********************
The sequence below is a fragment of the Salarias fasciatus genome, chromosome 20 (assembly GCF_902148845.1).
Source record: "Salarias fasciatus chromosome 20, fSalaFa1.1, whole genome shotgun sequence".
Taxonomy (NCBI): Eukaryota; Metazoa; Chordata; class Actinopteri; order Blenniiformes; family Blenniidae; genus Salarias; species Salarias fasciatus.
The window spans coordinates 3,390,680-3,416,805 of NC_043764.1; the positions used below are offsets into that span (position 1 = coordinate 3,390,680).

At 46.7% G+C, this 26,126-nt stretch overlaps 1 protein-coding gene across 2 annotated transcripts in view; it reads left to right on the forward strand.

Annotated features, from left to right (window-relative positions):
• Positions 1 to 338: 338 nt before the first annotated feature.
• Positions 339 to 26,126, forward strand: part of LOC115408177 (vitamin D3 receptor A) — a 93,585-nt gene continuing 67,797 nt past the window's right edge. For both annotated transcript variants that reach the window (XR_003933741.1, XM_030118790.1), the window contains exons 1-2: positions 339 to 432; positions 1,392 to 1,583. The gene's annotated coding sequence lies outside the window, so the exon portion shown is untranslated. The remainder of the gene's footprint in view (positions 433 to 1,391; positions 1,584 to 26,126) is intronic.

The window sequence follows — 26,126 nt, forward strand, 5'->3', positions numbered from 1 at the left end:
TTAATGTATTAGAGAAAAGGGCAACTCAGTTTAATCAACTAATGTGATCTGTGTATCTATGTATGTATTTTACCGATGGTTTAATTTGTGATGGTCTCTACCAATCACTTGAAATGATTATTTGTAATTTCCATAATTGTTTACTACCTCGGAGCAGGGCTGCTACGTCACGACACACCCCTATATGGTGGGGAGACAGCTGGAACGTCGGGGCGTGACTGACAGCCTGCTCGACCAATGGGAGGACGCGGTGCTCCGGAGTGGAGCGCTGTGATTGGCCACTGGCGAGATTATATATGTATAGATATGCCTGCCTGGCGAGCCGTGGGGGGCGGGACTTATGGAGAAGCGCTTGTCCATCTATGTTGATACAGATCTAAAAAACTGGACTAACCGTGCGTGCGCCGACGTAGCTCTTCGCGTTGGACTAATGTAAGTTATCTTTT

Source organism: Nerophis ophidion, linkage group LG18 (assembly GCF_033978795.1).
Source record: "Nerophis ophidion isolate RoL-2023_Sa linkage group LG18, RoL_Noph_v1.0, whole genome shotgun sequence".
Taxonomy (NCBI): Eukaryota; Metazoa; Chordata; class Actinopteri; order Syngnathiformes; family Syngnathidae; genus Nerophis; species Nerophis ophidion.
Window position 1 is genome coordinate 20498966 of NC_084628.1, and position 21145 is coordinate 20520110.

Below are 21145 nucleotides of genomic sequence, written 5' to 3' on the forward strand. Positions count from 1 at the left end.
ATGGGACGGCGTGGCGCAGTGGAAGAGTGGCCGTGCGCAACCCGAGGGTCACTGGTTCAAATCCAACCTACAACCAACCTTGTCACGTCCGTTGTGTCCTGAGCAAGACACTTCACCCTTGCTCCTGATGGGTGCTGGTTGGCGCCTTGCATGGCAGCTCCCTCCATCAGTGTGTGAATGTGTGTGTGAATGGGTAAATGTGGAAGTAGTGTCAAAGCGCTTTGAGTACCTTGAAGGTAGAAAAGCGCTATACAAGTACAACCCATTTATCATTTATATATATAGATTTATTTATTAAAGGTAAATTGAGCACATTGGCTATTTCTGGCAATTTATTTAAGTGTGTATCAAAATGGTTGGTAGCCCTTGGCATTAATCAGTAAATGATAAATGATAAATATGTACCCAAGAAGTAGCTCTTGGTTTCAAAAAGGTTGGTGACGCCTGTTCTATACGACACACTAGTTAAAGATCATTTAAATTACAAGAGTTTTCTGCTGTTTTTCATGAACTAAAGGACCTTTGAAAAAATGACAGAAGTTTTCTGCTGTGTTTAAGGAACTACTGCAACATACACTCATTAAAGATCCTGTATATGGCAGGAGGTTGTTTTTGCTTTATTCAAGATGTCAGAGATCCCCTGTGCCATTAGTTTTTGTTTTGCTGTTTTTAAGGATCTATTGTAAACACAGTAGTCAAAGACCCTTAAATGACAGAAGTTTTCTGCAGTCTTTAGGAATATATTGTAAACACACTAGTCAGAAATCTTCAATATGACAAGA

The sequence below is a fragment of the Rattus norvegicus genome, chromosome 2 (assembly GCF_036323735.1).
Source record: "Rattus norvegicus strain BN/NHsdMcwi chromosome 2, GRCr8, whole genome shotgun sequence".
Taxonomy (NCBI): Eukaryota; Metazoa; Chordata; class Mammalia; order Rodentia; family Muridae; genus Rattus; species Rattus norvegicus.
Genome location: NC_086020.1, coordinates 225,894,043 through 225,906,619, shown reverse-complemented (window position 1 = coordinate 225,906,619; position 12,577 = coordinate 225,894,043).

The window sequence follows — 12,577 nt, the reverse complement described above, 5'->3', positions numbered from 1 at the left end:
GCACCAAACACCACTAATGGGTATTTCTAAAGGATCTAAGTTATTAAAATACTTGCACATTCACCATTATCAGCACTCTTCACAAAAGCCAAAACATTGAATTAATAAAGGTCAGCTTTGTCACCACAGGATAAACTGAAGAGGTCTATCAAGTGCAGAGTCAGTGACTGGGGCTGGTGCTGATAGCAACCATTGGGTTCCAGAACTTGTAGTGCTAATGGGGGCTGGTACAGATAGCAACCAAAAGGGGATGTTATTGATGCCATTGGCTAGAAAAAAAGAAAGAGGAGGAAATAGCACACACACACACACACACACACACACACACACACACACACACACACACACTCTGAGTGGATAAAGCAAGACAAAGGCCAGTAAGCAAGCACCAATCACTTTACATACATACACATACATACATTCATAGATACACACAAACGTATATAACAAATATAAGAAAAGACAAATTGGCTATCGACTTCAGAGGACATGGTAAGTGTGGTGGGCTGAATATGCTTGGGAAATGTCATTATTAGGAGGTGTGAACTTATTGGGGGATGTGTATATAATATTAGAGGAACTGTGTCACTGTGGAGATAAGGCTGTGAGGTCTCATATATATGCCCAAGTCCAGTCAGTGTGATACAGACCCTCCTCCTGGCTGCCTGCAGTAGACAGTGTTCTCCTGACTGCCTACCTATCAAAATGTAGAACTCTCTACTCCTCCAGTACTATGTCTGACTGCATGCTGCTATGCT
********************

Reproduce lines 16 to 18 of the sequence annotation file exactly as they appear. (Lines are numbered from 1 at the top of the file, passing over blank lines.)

ATGGGACGGCGTGGCGCAGTGGAAGAGTGGCCGTGCGCAACCCGAGGGTCACTGGTTCAAATCCAACCTACAACCAACCTTGTCACGTCCGTTGTGTCCTGAGCAAGACACTTCACCCTTGCTCCTGATGGGTGCTGGTTGGCGCCTTGCATGGCAGCTCCCTCCATCAGTGTGTGAATGTGTGTGTGAATGGGTAAATGTGGAAGTAGTGTCAAAGCGCTTTGAGTACCTTGAAGGTAGAAAAGCGCTATACAAGTACAACCCATTTATCATTTATATATATAGATTTATTTATTAAAGGTAAATTGAGCACATTGGCTATTTCTGGCAATTTATTTAAGTGTGTATCAAAATGGTTGGTAGCCCTTGGCATTAATCAGTAAATGATAAATGATAAATATGTACCCAAGAAGTAGCTCTTGGTTTCAAAAAGGTTGGTGACGCCTGTTCTATACGACACACTAGTTAAAGATCATTTAAATTACAAGAGTTTTCTGCTGTTTTTCATGAACTAAAGGACCTTTGAAAAAATGACAGAAGTTTTCTGCTGTGTTTAAGGAACTACTGCAACATACACTCATTAAAGATCCTGTATATGGCAGGAGGTTGTTTTTGCTTTATTCAAGATGTCAGAGATCCCCTGTGCCATTAGTTTTTGTTTTGCTGTTTTTAAGGATCTATTGTAAACACAGTAGTCAAAGACCCTTAAATGACAGAAGTTTTCTGCAGTCTTTAGGAATATATTGTAAACACACTAGTCAGAAATCTTCAATATGACAAGA

The sequence below is a fragment of the Rattus norvegicus genome, chromosome 2 (assembly GCF_036323735.1).
Source record: "Rattus norvegicus strain BN/NHsdMcwi chromosome 2, GRCr8, whole genome shotgun sequence".